JSON REST API: Version 0.8

Hi everyone! Sorry about the late release, I’ve been a bit sick for most of the week, which has helped my blogging abilities but hindered my coding abilities. In any event, version 0.8 of the JSONJSON JSON, or JavaScript Object Notation, is a minimal, readable format for structuring data. It is used primarily to transmit data between a server and web application, as an alternative to XML. REST APIREST API The REST API is an acronym for the RESTful Application Program Interface (API) that uses HTTP requests to GET, PUT, POST and DELETE data. It is how the front end of an application (think “phone app” or “website”) can communicate with the data store (think “database” or “file system”) https://developer.wordpress.org/rest-api/. is now available.

As always, here’s what’s changed:

  • Add compatibility layer for JsonSerializable. You can now return arbitrary
    objects from endpoints and use the jsonSerialize() method to return the data
    to serialize instead of just using the properties of the object.

    (props @rmccue, #24)

  • Fix page parent links to use /pages

    (props @thenbrent, #27)

  • Remove redundant WP_JSON_Pages::type_archive_link() function

    (props @thenbrent, #29)

  • Removed unneeded executable bit on all files

    (props @tierra, #31)

  • Don’t include the featured_image property for post types that don’t
    support thumbnails

    (props @phh, #43)

  • Use wp_json_server_before_serve instead of plugins_loaded in the Extending
    documentation for plugins

    (props @phh, #43)

  • Parse the avatarAvatar An avatar is an image or illustration that specifically refers to a character that represents an online user. It’s usually a square box that appears next to the user’s name. URLURL A specific web address of a website or web page on the Internet, such as a website’s URL www.wordpress.org from the get_avatar() function in coreCore Core is the set of software required to run WordPress. The Core Development Team builds WordPress., allowing custom
    avatar implementations

    (props @rachelbaker, #47, #35)

  • Ensure that the author is set if passed

    (props @kuchenundkakao, #44)

  • Clarify the usage of WP_JSON_CustomPostType in plugins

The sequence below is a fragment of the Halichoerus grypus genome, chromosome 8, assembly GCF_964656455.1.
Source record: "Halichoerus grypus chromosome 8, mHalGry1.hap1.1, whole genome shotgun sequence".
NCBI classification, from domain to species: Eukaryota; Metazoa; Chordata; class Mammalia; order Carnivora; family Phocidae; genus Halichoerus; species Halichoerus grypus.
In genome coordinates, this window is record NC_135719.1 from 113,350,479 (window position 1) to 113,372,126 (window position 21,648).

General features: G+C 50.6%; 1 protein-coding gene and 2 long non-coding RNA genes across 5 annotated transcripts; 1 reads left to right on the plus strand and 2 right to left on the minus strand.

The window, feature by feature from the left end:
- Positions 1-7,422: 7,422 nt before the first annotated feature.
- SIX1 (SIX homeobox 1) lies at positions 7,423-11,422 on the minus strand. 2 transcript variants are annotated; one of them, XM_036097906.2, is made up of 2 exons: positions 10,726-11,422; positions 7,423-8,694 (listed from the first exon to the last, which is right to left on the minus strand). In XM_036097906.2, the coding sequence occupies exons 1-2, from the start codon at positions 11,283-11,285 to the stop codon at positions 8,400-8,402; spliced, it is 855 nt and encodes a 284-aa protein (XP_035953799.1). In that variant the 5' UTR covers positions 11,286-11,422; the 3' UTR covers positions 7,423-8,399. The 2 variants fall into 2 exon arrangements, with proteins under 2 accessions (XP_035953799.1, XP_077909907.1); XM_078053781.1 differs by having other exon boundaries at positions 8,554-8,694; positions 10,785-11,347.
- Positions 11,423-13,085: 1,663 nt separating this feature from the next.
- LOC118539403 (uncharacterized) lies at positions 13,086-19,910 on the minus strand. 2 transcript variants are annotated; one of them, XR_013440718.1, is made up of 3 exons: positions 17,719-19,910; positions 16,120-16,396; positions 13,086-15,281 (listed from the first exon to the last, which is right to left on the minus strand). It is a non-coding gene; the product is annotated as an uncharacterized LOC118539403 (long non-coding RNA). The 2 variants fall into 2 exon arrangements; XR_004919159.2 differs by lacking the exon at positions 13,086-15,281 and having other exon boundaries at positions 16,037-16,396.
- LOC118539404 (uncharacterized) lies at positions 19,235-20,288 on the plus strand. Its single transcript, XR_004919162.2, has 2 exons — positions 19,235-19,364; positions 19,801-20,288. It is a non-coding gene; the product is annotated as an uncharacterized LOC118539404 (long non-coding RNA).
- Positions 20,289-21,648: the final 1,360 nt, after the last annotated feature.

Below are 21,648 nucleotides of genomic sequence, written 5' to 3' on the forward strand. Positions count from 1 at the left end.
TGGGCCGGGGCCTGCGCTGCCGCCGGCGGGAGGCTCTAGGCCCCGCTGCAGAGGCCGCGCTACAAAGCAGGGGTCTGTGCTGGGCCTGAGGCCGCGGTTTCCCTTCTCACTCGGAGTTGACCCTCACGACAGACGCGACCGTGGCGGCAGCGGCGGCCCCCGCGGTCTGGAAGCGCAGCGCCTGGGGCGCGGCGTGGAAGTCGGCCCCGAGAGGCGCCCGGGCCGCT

(props @rmccue, #45)

  • Ensure JSON disabled error messages are translated

    (props @rmccue, #38)

  • Remove extra “Link: ” from link headers

    (props @jmusal, #56, #30)

  • Remove redundant get_avatar method in WP_JSON_Posts

    (props @rachelbaker, #35)

  • Rename WP_JSON_Server::get_avatar() to WP_JSON_Server::get_avatar_url()

    (props @rachelbaker, #35)

You can also check out the full list of changes. We had seven contributors to this release, and I’d like to thank everyone who helped us, including creating support issues in the forum.

The big change this week is the introduction of JsonSerializable support for all versions of PHPPHP The web scripting language in which WordPress is primarily architected. WordPress requires PHP 5.6.20 or higher. This allows more complex APIs to return full objects and ensure that no data leaks via the APIAPI An API or Application Programming Interface is a software intermediary that allows programs to interact with each other and share data in limited, clearly defined ways.. This should help with reuse of the API internally, as you can now return objects with methods, private data, etc. It’s also a key stepping stone towards adding response objects, which should land in version 0.9.

For those that have been following along, you may notice that OAuth authentication has been bumped to 0.9. The implementation of OAuth has been a bit of a thorny one, so we’re still deciding some of the implementation for this. Given the size and scope of authentication, we don’t want to rush anything this important. That said, however, I’m aiming to push out both versions 0.9 and 1.0 in the next week to meet our Christmas deadline for version 1.0. This will result in a bit of rescheduling, but shouldn’t be a major concern.

We’re also desperately seeking help with testing the pluginPlugin A plugin is a piece of software containing a group of functions that can be added to a WordPress website. They can extend functionality or add new features to your WordPress websites. WordPress plugins are written in the PHP programming language and integrate seamlessly with WordPress. These can be free in the WordPress.org Plugin Directory https://wordpress.org/plugins/ or can be cost-based plugin from a third-party. Unfortunately, while many of us are familiar with unit testing and can write the tests easily, the framework for doing so is evading us. If anyone can help us set up a testing framework, your help would be greatly appreciated.